Download The Cambridge History of the Bible: Volume 3, The West from by S. L. Greenslade PDF

By S. L. Greenslade

Quantity three covers the consequences of the Bible at the heritage of the West among the Reformation and the book of the recent English Bible.

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But grant what is indeed true, that the Spirit may reveal to the simple and unlearned person that which is hidden from the wise and prudent. . nevertheless if Paul in the early days, when the gift of the Spirit was prevalent, commanded to prove the spirits whether they be of God, how much more is this necessary in our carnal age? Where then shall we discover the Spirit? Through learning? Both sides are scholars. Through the life? Both are sinners.. . Furthermore the whole chorus of the saints believed in free will.

England lagged some way behind these other centres whose important contributions to biblical studies will be shown later. It was one thing to found a trilingual college but another thing to obtain competent teachers; this was England's chief problem in the field at the time. A t the end of the fifteenth century very few humanist scholars had a sound knowledge o f Greek. Erasmus gained his mastery of it only b y expense of time and money, and b y travelling far to find teachers to aid him. Latin was important because some held it to be essential to have a 1 2 1 Melanchthon, Corpus Reformatorum, Melanchthonis Opera, eds.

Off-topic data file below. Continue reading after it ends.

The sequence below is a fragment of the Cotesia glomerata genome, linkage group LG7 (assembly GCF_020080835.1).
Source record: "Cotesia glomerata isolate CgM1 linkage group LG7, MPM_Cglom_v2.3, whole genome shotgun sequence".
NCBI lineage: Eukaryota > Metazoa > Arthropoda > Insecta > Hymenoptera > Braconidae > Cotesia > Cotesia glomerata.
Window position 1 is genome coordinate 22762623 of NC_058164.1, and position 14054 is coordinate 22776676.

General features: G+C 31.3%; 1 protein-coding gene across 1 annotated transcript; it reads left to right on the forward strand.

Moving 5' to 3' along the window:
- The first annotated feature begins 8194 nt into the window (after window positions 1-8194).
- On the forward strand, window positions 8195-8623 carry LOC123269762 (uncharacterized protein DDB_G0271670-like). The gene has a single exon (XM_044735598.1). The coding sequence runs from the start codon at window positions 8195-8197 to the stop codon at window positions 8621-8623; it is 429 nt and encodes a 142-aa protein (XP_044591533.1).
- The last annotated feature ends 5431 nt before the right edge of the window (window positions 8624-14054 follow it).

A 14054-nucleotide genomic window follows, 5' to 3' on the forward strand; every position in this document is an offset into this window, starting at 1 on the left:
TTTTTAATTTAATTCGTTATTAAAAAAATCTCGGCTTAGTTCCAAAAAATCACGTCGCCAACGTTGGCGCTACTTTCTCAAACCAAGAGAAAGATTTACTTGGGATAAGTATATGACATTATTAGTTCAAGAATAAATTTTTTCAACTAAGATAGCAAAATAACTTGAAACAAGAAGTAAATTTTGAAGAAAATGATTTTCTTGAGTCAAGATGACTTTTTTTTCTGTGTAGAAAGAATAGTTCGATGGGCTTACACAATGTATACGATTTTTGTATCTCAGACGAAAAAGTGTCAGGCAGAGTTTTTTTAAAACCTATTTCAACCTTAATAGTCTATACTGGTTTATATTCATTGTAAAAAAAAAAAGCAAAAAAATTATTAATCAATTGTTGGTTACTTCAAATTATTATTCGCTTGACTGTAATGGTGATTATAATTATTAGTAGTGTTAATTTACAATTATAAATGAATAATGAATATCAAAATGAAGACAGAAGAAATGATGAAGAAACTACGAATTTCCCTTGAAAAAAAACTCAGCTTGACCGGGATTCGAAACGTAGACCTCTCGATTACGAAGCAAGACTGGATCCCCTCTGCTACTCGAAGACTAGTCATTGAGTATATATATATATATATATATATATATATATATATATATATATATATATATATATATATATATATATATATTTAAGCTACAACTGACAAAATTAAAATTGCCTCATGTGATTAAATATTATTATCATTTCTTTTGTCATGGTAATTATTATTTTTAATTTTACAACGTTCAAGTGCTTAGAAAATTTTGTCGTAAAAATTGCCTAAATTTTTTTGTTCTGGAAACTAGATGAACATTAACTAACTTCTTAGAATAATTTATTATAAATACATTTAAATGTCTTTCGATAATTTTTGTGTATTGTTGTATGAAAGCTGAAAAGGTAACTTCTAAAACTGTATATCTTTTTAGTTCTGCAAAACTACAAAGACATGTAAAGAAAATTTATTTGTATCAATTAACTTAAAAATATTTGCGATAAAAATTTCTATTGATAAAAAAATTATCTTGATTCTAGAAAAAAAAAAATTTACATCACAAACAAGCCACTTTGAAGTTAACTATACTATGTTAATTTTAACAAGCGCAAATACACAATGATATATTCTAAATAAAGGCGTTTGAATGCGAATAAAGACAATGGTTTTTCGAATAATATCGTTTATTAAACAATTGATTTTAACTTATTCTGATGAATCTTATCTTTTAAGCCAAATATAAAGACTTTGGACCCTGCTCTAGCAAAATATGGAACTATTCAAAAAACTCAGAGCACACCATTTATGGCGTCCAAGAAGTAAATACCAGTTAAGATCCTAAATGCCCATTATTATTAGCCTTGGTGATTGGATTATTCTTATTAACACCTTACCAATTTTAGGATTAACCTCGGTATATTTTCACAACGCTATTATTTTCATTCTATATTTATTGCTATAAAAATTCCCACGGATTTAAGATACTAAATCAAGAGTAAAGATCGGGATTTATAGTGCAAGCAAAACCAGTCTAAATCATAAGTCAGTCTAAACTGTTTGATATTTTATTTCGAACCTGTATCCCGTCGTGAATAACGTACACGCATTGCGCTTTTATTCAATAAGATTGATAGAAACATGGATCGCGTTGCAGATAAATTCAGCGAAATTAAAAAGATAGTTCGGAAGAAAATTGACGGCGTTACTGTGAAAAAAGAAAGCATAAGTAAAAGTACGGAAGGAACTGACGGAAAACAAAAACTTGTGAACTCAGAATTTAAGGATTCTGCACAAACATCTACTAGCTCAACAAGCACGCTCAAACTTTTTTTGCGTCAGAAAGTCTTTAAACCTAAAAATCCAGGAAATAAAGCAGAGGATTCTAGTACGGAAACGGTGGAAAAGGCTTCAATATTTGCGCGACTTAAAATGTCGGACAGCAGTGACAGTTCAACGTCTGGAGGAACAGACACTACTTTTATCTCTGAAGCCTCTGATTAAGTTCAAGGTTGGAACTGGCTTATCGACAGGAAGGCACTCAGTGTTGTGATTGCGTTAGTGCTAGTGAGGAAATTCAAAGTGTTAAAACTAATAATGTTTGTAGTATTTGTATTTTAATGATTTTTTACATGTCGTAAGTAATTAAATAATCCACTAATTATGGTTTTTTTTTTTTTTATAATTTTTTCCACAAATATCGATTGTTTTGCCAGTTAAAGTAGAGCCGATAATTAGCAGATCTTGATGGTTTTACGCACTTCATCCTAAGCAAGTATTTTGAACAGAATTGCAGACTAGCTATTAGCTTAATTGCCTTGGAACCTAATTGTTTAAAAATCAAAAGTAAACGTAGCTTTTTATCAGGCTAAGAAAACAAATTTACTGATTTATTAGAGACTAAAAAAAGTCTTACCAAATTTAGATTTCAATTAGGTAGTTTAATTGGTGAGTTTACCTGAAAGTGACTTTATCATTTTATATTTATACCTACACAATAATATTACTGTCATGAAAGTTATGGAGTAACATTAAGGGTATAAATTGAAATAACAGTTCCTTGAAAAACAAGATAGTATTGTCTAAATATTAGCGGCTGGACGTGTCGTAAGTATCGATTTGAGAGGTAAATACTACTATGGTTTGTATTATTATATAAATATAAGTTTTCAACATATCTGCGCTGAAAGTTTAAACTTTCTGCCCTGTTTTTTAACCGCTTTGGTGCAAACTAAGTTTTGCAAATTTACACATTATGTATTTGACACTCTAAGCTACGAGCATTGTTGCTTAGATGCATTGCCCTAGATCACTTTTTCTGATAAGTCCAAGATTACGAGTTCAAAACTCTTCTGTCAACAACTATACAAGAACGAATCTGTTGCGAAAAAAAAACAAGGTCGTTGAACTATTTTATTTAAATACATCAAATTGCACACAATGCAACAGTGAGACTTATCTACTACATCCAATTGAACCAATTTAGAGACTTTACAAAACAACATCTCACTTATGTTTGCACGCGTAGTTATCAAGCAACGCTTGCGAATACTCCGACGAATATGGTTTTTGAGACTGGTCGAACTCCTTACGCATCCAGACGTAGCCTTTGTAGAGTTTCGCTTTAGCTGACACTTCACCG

35 Cambridge Histories Online © Cambridge University Press, 2008 From the Reformation to the Present Day literally means being in flesh. God is present in all physical reality, and Christ as God is ubiquitous and does not need to be made present in the elements of the Lord's Supper by any miracle. The minister serves not to put Christ into the bread and wine but only to disclose his presence. Spirit and flesh are not separated in man. Both of them together constitute in him a whole, and this is w h y the physical may be employed as a means of communication with the divine.

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